In a press conference, Dr. Yasir Rudha, from St. John Hospital/Van Elslander Cancer Center in Grosse Pointe Woods, MI, reported the results of a retrospective study of 234 patients treated for squamous cell carcinoma of the head and neck. Between 2006 and 2010, all patients had a post-therapy PET/CT scan six to nine weeks after undergoing chemoradiotherapy.
The researchers reviewed patient charts to identify individuals who showed no clinical evidence of recurrence at the time the PET/CT scan was performed. A total of 45 patients showed positive findings on PET/CT scans, which were correlated with pathological findings and other radiological studies. Cases were coded as having had true-positive or false-positive CT scans.
Post-therapy PET/CT identified 15 patients with abnormalities that required further evaluation. Of these, eight patients had a malignancy based on their biopsy findings. Six of the eight patients showed persistent disease at the primary site, one patient had regional lymph node recurrence, and one patient had colon cancer.
In total, the false-positive rate was 46.7%. "Before we conducted this analysis, we expected the false-positive rate to be about 90%, and we were surprised that it proved to be so low," Rudha said. "What we have learned from this is that if a patient does have a positive PET scan, we will wait 90 days before performing another one. The positive findings could be inflammation or physiological uptake."
The study also reinforced the cancer center's protocol of performing a follow-up PET/CT scan on every patient treated for head and neck squamous cell carcinoma because of the examination's high negative predictive value, and also because the false-positive rate was so low.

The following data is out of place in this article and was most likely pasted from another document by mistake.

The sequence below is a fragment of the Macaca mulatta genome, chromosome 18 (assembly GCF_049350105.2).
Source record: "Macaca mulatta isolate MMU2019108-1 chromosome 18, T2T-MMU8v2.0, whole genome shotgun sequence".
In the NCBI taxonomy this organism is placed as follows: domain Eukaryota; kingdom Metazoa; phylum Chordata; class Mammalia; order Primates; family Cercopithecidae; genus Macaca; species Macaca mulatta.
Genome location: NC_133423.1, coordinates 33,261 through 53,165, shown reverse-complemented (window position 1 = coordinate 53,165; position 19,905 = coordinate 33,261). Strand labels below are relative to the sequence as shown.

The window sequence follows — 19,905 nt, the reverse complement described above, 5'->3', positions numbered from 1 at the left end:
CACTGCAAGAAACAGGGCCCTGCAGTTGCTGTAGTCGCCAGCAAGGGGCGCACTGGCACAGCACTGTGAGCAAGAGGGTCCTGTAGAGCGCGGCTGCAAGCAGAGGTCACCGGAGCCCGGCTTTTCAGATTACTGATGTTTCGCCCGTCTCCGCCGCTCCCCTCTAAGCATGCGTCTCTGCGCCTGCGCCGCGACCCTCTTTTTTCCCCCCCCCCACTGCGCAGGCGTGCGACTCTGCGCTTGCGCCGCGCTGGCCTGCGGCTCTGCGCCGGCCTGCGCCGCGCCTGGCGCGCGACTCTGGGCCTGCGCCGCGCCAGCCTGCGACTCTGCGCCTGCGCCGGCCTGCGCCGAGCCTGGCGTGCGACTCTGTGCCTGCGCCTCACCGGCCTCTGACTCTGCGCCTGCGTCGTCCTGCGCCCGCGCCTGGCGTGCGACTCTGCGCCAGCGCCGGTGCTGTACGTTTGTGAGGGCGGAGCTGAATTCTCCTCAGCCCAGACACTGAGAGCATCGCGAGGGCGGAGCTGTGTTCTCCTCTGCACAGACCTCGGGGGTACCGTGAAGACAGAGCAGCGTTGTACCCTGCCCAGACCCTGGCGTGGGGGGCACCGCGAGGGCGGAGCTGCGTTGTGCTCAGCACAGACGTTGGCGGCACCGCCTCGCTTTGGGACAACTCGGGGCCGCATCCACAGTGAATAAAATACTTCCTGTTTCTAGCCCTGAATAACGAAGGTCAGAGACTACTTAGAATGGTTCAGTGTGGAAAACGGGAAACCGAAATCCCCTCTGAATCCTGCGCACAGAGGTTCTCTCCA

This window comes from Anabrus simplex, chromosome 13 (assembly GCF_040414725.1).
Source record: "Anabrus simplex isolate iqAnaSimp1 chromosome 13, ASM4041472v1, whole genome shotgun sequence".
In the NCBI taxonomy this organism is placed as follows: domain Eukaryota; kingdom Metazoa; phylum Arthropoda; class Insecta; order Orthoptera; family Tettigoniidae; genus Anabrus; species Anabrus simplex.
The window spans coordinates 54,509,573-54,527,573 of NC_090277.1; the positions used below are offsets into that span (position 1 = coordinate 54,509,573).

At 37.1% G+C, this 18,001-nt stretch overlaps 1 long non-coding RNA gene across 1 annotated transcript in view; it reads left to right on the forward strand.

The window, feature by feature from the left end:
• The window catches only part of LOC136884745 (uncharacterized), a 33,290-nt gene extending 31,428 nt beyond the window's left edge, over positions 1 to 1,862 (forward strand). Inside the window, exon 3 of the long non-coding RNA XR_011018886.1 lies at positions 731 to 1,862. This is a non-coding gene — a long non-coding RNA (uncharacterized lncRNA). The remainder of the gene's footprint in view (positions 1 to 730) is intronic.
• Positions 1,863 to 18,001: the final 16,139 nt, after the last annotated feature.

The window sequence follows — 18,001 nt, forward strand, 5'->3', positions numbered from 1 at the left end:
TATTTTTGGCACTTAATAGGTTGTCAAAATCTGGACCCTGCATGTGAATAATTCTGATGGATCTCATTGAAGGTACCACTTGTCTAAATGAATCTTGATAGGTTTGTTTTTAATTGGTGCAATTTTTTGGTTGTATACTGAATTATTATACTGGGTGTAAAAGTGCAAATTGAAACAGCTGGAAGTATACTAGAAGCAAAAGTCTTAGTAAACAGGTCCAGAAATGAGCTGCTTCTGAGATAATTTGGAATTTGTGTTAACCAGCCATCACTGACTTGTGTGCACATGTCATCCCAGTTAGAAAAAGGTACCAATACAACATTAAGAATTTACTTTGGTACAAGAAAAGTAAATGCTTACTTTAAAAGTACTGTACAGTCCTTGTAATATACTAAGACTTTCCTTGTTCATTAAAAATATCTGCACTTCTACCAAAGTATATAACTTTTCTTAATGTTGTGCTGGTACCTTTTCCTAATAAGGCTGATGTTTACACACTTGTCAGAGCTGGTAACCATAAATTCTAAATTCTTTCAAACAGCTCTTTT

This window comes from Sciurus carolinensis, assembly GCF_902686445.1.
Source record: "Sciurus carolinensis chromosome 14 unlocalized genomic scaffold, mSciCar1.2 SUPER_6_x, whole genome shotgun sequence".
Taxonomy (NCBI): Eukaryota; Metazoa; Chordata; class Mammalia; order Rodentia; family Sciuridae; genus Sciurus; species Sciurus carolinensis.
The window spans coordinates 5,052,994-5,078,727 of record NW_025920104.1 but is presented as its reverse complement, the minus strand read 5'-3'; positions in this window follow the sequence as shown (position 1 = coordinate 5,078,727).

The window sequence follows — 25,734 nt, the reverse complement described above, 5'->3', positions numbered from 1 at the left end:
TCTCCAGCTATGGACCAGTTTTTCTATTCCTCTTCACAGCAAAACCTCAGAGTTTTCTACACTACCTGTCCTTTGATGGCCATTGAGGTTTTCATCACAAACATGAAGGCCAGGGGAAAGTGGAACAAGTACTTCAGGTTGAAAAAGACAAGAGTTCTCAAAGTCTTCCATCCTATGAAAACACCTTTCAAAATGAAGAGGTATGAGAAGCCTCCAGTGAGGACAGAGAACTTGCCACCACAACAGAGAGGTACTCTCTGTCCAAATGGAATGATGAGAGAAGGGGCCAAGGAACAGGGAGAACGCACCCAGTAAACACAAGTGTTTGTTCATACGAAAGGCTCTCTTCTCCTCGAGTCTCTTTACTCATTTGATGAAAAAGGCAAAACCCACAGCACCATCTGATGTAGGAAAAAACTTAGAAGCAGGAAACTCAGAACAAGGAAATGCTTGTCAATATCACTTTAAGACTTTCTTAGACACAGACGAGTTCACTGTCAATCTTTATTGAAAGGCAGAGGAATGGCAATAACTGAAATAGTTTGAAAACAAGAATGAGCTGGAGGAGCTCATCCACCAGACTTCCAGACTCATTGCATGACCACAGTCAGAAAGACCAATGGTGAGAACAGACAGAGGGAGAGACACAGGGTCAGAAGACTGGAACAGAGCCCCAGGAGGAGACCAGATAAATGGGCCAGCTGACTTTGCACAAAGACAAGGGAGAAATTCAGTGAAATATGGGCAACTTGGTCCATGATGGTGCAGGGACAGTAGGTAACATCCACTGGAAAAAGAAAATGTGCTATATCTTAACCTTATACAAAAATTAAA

"If we can rule out cancer early, or identify local recurrences before they are clinically apparent, this is of great benefit to everyone," Rudha explained.
The study did not include a cost analysis, Rudha said, although this had been part of the original study design. He explained that the hospital would like to save the patient and his or her health insurance company the extra cost, not to mention the high radiation dose exposure of the procedure. However, because a PET/CT exam eliminated uncertainty about the success of the treatment for the majority of the patients, the department felt the cost and radiation dose exposure were justified, he said.
"A negative post-therapy PET scan appears to be an excellent predictor of freedom from future locoregional recurrence," he concluded.